Linus Pauling’s speech at the Nobel Banquet in Stockholm, December 10, 1954
Your Majesties, Your Royal Highnesses, Excellencies, Ladies and Gentlemen:
It is a great honor to be chosen as the recipient of a Nobel Prize; not only a great honor, but a great pleasure, and, speaking not only for myself but also for my wife and our children, I thank all of you.
I have found that it is always a great pleasure to come to Sweden. I feel at home in Sweden: even though there may be a snow-covered landscape about us, instead of the green (or sometimes brown) hills of southern California, nevertheless I feel, emanating from the Swedish people, the radiations of sympathy, of homologous character, so strongly as almost to cause me to consider myself to be a Swede.
I remember my first close connection with Sweden. During the period 1923 to 1925 I became well acquainted with Dr. Albert Björkeson, who, as a young physicist, spent two years carrying on research in the Norman Bridge Laboratories of the California Institute of Technology. I collaborated with him on a piece of scientific work, and through him I learned something about your wonderful country.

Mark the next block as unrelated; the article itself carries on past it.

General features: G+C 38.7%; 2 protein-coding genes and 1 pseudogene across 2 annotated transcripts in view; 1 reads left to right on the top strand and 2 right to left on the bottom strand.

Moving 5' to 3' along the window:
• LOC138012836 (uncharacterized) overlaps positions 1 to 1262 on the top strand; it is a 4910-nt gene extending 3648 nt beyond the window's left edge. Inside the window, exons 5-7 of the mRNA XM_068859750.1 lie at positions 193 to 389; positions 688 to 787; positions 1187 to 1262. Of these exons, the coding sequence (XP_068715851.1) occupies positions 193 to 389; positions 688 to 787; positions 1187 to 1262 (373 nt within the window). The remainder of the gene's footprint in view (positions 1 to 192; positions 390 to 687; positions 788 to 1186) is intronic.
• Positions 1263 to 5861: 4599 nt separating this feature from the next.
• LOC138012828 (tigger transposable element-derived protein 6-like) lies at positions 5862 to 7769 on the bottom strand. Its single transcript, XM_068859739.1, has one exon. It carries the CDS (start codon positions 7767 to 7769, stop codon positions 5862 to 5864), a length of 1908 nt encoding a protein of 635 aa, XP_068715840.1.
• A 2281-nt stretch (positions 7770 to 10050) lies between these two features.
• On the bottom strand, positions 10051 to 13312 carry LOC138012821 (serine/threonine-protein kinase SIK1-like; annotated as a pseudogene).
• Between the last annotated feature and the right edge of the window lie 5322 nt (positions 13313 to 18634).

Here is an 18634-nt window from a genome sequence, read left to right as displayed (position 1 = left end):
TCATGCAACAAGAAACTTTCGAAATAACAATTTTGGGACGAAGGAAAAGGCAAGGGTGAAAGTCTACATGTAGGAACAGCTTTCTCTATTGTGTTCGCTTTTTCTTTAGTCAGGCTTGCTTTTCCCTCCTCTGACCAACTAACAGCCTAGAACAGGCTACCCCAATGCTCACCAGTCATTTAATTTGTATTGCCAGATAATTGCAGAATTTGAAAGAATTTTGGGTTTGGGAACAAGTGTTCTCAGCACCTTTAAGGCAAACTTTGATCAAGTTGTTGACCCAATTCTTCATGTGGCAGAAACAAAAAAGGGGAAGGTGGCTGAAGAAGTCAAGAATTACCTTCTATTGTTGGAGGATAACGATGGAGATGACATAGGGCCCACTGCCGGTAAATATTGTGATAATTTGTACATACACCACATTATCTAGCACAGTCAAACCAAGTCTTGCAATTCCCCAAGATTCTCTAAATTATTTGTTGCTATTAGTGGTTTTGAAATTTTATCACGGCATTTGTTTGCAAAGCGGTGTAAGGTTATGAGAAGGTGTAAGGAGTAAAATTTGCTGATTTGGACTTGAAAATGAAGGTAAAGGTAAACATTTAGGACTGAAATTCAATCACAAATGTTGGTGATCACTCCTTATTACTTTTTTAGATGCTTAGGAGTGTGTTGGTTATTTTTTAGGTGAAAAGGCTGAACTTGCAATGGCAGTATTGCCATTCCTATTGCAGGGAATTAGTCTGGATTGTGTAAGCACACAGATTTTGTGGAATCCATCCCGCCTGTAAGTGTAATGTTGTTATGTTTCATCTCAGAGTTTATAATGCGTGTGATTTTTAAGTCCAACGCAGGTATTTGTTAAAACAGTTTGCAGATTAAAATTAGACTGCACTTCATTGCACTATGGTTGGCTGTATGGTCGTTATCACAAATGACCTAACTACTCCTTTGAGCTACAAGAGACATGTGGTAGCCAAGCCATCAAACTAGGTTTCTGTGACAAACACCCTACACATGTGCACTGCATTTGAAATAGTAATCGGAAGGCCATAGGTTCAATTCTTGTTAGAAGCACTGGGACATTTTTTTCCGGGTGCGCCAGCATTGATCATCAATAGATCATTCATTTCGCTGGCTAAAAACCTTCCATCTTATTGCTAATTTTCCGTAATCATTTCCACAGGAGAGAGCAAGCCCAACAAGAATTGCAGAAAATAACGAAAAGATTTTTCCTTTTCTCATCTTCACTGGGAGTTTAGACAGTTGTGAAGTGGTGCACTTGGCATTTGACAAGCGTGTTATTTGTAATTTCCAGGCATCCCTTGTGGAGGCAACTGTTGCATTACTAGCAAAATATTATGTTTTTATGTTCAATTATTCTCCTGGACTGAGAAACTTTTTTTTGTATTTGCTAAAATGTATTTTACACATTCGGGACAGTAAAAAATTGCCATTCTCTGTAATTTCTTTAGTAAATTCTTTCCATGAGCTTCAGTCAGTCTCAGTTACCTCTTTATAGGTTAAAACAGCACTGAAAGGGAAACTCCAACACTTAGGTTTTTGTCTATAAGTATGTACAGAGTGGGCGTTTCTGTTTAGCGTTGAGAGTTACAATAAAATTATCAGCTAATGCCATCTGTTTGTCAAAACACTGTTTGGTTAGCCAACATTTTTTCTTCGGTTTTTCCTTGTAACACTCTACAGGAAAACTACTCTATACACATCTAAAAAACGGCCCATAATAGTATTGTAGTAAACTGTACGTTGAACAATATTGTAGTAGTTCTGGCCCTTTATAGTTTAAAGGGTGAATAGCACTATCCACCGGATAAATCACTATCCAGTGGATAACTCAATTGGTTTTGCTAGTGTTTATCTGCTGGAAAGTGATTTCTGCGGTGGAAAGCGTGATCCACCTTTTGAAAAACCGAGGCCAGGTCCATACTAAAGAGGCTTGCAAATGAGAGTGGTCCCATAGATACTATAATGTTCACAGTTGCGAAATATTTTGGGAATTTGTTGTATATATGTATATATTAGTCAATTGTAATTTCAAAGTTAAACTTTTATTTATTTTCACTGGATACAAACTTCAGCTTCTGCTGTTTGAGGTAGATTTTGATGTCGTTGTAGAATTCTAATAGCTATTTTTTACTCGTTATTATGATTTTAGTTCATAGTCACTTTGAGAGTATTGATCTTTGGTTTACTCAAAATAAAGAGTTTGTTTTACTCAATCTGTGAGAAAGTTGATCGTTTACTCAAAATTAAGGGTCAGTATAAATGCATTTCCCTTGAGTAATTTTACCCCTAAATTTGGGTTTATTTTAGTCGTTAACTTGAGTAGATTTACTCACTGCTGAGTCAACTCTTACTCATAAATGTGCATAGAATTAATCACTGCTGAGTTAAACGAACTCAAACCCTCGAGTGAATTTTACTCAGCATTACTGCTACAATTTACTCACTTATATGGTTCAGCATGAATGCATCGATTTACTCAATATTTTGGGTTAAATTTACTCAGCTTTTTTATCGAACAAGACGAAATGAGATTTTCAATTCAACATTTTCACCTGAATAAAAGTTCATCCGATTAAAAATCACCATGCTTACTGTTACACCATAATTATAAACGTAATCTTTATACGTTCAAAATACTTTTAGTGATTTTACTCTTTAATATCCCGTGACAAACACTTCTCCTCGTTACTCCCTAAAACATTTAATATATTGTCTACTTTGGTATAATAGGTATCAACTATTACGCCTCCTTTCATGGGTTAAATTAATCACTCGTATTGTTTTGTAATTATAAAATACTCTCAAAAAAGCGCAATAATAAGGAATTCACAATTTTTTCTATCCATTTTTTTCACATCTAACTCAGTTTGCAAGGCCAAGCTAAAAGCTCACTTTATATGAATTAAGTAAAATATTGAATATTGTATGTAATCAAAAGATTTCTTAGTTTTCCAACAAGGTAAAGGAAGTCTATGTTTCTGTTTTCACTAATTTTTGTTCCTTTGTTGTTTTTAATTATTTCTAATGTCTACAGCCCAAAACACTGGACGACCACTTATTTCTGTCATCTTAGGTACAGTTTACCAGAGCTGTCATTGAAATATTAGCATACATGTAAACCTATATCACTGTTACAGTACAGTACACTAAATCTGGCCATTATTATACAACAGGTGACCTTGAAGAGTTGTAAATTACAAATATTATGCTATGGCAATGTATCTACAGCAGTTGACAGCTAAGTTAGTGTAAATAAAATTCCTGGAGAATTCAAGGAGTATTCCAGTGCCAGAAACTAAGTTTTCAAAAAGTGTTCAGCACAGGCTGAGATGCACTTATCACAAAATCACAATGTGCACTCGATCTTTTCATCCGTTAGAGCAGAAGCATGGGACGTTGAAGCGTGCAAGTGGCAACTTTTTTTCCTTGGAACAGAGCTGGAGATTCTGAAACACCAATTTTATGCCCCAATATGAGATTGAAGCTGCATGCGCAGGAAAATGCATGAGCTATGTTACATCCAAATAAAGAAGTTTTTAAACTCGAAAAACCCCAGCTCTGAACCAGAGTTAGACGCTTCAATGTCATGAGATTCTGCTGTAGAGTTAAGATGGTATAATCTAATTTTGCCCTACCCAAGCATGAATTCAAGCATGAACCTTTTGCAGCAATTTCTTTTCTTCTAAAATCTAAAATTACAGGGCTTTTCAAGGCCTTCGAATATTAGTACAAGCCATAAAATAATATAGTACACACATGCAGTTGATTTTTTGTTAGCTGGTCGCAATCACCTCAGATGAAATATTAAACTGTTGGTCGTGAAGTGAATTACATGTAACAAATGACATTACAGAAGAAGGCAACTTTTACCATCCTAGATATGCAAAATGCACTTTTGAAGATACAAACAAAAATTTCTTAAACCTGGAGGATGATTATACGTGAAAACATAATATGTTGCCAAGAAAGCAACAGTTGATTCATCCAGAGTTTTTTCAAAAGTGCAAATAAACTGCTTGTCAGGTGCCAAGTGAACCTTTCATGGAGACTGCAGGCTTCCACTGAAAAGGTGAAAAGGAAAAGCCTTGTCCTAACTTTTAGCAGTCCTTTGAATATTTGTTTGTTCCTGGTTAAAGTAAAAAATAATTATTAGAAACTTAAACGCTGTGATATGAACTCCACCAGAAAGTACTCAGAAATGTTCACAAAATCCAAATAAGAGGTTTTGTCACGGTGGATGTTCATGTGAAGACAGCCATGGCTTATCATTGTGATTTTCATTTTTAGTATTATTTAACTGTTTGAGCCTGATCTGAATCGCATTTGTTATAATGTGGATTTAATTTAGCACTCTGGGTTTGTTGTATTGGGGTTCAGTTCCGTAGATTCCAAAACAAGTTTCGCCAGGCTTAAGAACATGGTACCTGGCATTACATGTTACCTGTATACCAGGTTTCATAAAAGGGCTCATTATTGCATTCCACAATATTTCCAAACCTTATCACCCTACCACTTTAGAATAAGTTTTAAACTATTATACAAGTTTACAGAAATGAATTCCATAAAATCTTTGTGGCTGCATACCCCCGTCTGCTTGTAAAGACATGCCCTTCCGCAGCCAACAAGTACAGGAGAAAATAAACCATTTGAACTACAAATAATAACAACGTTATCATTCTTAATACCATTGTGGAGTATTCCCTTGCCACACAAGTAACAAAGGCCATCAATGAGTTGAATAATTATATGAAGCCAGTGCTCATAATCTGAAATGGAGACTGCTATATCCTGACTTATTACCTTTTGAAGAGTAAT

Then in 1947 my wife and I were privileged to visit here, in the beautiful city of Stockholm, and even to participate in a banquet held for the International Congress of Cytology, in this room. And last year, in 1953, we were happy to be able to come again to Sweden – and I had the pleasure and honor of being allowed to speak in the Concert House, on a scientific subject in which I am deeply interested – the stochastic method (that is, how to make good guesses – the word is from the Greek stocastikoV, apt to divine the truth by conjecture) and the structure of proteins. Ever since these earlier visits, my wife and I have hoped that we could see the Concert House and this beautiful Town Hall, a wonderful example of the best in modern architecture, again, and we thank you for the privilege of being here on this occasion.
I hope that it will not be thought that I am any less an American citizen if I say that from now on I shall consider myself to be an honorary Swede.
Their work and discoveries range from the Earth’s climate and our sense of touch to efforts to safeguard freedom of expression.
See them all presented here.